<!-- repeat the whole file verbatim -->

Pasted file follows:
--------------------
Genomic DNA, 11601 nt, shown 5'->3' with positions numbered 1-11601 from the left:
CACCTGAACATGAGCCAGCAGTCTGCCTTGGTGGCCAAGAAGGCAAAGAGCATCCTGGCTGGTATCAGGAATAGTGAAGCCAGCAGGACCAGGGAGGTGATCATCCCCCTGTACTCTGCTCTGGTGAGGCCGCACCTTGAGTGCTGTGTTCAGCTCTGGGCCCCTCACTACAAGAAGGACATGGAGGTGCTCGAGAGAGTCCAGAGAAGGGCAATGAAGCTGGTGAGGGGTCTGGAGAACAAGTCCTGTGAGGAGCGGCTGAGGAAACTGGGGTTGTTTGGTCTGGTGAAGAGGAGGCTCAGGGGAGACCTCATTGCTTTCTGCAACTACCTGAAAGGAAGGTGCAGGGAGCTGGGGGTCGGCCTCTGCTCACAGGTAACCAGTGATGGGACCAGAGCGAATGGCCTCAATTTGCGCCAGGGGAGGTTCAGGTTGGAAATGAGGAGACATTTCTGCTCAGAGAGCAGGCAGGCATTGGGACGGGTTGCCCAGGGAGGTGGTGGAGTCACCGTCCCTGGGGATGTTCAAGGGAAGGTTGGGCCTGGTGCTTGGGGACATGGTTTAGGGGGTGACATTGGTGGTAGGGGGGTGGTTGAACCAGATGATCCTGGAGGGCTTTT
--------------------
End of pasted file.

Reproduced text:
Genomic DNA, 11601 nt, shown 5'->3' with positions numbered 1-11601 from the left:
CACCTGAACATGAGCCAGCAGTCTGCCTTGGTGGCCAAGAAGGCAAAGAGCATCCTGGCTGGTATCAGGAATAGTGAAGCCAGCAGGACCAGGGAGGTGATCATCCCCCTGTACTCTGCTCTGGTGAGGCCGCACCTTGAGTGCTGTGTTCAGCTCTGGGCCCCTCACTACAAGAAGGACATGGAGGTGCTCGAGAGAGTCCAGAGAAGGGCAATGAAGCTGGTGAGGGGTCTGGAGAACAAGTCCTGTGAGGAGCGGCTGAGGAAACTGGGGTTGTTTGGTCTGGTGAAGAGGAGGCTCAGGGGAGACCTCATTGCTTTCTGCAACTACCTGAAAGGAAGGTGCAGGGAGCTGGGGGTCGGCCTCTGCTCACAGGTAACCAGTGATGGGACCAGAGCGAATGGCCTCAATTTGCGCCAGGGGAGGTTCAGGTTGGAAATGAGGAGACATTTCTGCTCAGAGAGCAGGCAGGCATTGGGACGGGTTGCCCAGGGAGGTGGTGGAGTCACCGTCCCTGGGGATGTTCAAGGGAAGGTTGGGCCTGGTGCTTGGGGACATGGTTTAGGGGGTGACATTGGTGGTAGGGGGGTGGTTGAACCAGATGATCCTGGAGGGCTTTT